That really is a function of the people that are involved and how motivated they are to resolve their differences. I’ve seen divorces take anywhere from a couple of months to years. On average, most people can do a relatively conflict-free divorce in 6 to 12 months.
How much will the divorce cost in New Jersey?
Again, it depends on what’s at stake and how cooperative the parties are. Lawyers generally get paid by the hour. We do offer some alternative fee structures depending on the situation and we can always discuss those with our clients. It’s hard to put a number on it, but a simple no asset divorce with no custody could be relatively inexpensive—a couple of thousand dollars—all the way up to tens of thousands of dollars if the parties are highly litigious and can’t resolve anything except when a judge has to decide the issues for them.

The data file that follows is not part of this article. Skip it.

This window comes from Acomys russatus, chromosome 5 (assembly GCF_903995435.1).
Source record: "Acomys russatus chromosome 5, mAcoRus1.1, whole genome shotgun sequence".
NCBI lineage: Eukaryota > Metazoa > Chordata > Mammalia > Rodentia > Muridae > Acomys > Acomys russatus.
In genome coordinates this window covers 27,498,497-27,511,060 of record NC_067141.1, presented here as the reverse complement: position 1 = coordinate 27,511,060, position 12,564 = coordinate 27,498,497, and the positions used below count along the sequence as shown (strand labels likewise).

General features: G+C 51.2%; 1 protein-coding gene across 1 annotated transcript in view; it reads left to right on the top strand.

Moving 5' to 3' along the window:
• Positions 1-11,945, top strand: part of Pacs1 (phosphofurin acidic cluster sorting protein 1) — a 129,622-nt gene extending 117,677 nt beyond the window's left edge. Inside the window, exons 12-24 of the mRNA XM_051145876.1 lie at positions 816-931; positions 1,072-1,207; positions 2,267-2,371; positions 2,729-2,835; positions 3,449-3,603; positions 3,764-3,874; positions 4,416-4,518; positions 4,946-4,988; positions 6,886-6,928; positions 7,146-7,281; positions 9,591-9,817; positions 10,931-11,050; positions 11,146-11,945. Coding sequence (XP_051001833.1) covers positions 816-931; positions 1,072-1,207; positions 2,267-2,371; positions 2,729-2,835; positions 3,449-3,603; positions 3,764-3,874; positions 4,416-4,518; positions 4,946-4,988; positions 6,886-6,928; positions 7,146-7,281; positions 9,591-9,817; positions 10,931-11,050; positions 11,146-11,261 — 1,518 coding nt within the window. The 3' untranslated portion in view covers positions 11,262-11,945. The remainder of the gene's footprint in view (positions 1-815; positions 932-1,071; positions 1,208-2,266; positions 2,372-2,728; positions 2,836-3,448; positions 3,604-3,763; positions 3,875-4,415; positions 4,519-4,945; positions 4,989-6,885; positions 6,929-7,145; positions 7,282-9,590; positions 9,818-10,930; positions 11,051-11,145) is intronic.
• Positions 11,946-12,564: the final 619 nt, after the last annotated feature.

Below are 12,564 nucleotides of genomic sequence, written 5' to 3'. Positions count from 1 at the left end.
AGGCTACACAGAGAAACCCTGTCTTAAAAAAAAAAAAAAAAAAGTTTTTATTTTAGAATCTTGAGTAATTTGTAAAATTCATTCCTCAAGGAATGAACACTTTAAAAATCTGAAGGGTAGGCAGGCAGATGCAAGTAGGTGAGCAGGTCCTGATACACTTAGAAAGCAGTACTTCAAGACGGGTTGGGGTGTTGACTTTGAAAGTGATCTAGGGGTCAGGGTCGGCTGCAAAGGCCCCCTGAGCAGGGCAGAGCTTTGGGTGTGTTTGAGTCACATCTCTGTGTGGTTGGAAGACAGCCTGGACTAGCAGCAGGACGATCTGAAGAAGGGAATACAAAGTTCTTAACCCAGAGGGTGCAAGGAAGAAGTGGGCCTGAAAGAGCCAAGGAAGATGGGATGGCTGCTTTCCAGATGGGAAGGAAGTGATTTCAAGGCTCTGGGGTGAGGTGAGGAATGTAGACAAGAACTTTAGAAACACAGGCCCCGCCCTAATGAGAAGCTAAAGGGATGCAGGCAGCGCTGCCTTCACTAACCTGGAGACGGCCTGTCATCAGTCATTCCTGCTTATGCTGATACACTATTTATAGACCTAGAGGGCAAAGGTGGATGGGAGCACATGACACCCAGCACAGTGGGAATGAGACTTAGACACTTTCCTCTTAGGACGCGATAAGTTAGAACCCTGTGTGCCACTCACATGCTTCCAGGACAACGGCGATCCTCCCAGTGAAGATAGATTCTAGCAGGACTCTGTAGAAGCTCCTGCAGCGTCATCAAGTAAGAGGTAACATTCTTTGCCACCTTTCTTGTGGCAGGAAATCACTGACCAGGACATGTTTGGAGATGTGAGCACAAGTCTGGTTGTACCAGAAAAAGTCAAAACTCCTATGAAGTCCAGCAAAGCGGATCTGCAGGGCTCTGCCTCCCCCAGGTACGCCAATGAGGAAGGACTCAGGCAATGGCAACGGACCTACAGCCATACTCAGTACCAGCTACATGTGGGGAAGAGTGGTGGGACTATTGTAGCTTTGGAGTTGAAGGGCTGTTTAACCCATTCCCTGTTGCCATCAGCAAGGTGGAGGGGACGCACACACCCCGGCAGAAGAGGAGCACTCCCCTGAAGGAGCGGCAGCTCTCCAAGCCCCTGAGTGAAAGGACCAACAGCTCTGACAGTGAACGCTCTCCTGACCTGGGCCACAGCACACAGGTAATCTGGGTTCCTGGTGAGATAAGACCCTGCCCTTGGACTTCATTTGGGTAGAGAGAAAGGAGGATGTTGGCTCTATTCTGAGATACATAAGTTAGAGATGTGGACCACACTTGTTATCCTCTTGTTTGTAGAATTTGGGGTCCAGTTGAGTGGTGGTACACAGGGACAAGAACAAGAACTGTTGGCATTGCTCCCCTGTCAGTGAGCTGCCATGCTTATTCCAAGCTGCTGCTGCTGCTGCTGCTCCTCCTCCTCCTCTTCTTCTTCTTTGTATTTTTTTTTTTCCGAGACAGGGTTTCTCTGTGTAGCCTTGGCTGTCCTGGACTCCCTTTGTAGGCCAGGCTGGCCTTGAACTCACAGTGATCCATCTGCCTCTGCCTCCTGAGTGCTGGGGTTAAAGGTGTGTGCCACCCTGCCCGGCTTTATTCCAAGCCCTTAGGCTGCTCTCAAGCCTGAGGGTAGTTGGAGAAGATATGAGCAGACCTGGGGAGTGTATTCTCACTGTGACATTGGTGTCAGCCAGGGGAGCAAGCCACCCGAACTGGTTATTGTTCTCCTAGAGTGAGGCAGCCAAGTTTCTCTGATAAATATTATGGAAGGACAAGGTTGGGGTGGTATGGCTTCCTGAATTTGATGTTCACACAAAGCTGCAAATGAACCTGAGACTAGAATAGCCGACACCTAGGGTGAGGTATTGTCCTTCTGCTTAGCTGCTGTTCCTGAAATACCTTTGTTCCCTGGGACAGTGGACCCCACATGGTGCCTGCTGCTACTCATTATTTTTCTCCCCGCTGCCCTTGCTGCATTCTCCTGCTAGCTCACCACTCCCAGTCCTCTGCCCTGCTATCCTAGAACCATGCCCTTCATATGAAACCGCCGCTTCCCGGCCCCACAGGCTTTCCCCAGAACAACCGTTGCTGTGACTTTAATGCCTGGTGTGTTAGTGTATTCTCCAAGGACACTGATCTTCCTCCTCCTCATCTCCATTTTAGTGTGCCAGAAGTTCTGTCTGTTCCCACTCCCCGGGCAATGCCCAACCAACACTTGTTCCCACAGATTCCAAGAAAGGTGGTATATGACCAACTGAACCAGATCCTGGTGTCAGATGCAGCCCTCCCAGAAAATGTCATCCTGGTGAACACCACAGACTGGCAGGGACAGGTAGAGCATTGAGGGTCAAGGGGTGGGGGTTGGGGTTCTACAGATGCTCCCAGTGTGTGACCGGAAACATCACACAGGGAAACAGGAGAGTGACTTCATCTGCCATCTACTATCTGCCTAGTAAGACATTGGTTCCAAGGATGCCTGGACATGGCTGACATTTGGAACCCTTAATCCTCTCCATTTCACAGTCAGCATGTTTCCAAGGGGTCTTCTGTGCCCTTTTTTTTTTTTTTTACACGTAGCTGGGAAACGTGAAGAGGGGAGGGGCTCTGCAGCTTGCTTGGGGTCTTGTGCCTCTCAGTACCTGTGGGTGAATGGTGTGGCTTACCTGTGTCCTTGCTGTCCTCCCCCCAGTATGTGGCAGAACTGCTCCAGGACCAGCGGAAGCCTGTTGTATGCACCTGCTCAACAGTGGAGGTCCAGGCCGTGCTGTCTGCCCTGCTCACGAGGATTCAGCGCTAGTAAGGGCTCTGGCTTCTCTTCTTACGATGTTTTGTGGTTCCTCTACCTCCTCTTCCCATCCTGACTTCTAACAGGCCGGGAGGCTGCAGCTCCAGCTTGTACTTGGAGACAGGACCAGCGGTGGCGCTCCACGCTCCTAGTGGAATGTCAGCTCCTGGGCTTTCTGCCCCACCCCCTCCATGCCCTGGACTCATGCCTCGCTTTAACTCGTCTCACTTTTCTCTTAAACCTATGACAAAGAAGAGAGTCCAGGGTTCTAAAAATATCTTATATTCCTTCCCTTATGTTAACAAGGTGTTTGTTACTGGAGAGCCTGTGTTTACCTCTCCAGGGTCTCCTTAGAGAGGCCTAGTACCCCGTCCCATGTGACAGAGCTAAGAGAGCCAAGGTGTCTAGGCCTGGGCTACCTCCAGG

We pride ourselves on being able to develop creative solutions for our clients in a costeffective way. We work hard to keep our costs down, keep our client’s costs down, and to get people to move forward in their lives without exhausting all of their financial resources.
Is it better to settle than to go to court? Is that the preferred method?